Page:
What of that 3-D movie, which my 1939 Plymouth-faced glasses were meant to bring to life? Stereoptic movies go back to 1922, but the early 3-D methods did not work well and were never use in studio films.The 1950's golden age of the 3-D movie began with the release of Bwana Devil in 1952, and was made possible by Polaroid's polarization process and the associated 3-D glasses (captured by this memorable Life Magazine photo). From what I can discern, the Chrysler Pavilion's movie was the very first commercial example of the Polaroid method -- and in Technicolor to boot! It would take another 13 years for it to see reach movie theaters because of the interruption of the war, and high production cost.
And here, throught the magic of YouTube, is Chrysler's Worlds Fair feature presentation "In Tune With Tomorrow":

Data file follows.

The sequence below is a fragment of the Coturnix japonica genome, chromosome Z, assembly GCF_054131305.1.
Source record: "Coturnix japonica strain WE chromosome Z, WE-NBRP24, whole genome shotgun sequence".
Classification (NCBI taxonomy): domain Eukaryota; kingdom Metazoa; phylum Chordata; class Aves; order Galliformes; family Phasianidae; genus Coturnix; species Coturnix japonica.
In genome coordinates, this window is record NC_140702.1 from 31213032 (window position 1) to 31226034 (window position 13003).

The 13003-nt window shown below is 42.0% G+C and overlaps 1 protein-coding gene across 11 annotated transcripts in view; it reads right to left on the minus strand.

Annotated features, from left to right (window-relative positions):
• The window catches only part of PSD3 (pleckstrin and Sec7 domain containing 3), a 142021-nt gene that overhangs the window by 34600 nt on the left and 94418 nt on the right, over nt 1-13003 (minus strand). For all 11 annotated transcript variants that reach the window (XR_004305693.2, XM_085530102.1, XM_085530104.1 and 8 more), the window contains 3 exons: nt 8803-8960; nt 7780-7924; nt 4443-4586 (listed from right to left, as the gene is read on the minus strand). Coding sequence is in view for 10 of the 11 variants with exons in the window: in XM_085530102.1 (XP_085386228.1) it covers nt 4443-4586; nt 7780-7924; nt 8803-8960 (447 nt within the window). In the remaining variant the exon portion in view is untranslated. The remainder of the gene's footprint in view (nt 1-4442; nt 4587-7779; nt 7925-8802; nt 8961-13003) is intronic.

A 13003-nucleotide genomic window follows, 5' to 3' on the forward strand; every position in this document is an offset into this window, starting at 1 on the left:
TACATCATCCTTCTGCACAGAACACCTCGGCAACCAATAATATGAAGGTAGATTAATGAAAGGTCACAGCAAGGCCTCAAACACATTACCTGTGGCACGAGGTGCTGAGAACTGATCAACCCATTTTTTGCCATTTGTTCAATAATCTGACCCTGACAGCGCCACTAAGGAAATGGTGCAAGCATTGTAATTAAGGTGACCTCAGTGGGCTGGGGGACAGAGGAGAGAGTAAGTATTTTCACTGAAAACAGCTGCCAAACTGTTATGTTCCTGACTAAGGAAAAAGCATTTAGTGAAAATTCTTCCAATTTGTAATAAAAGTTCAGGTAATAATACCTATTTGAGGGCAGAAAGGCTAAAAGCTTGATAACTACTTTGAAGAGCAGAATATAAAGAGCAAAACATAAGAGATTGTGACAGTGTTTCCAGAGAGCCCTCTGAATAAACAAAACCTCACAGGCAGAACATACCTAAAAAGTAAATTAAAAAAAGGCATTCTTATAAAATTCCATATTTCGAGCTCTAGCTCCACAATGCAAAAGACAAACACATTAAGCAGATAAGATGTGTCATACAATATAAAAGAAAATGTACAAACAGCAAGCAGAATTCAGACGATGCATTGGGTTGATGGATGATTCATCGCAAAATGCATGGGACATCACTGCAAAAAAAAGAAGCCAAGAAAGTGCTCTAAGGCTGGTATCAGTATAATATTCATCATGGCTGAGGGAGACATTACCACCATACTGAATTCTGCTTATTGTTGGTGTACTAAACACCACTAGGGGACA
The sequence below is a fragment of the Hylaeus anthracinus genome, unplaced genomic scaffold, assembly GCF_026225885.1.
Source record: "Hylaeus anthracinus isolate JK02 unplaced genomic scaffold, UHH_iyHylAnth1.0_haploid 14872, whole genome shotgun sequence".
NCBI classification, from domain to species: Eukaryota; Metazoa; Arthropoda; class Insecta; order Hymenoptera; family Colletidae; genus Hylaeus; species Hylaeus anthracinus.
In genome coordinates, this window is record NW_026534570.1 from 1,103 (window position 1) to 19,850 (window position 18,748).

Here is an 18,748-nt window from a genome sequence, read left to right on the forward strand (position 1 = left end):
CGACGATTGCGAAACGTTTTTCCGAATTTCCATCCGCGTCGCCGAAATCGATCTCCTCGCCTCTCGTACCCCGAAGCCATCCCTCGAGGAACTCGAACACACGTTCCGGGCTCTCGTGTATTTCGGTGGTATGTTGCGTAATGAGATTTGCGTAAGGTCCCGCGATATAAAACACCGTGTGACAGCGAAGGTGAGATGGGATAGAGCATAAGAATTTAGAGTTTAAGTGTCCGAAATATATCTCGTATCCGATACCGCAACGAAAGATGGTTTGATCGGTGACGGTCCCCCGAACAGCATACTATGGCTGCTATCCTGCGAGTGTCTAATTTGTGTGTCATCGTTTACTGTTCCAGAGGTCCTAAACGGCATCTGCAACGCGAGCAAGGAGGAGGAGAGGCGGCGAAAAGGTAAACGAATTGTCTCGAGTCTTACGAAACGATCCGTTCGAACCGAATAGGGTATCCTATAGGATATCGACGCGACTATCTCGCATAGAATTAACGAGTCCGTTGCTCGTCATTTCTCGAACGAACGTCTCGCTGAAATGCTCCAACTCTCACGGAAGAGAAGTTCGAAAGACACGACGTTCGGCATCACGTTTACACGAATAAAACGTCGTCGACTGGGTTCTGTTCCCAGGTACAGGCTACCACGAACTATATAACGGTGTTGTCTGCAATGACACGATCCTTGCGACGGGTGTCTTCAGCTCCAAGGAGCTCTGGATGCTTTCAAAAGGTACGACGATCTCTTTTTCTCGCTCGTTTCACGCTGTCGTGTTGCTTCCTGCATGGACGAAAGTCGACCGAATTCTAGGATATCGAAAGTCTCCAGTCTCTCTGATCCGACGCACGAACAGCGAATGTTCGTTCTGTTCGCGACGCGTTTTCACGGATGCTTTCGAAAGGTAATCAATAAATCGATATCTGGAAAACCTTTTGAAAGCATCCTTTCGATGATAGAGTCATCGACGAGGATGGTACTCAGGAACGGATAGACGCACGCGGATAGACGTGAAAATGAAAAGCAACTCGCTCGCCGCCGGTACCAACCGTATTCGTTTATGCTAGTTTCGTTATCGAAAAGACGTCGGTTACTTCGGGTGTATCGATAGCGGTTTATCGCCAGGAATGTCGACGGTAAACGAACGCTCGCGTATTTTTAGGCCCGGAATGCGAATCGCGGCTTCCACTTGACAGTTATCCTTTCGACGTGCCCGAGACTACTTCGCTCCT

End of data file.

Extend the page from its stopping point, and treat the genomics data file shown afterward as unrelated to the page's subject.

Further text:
So the natural question is: did my 1939 3-D glasses still work on the 1939 movie? Sadly I must report no. Can't say if it was the light or digitation,the monitor or YouTube, but I wasn't prompted to dodge or weave by a single driveshaft or steering wheel flying out of the screen. I will continue investigating and see if I can correct the problem with another late 1930's Hollywood invention - reefer.
Update 5/25/09: technically astute reader Ric Locke explains why my Mopar 3-D x-ray spex won't work:
No, you aren't going to be able to see the Chrysler movie in 3D. Sorry about that.
The process depends on having two (sets of) images. The glasses don't make 3D out of a single image; they only separate the two, so that each eye only sees the channel intended for it. In the Polaroid process, the channel intended for the left eye is projected through a vertical polarizing filter, and that for the right eye goes through a horizontally polarized one. The "glasses" have corresponding polarizations, vertical for left and horizontal for right, so the left eye sees only the left image, etc.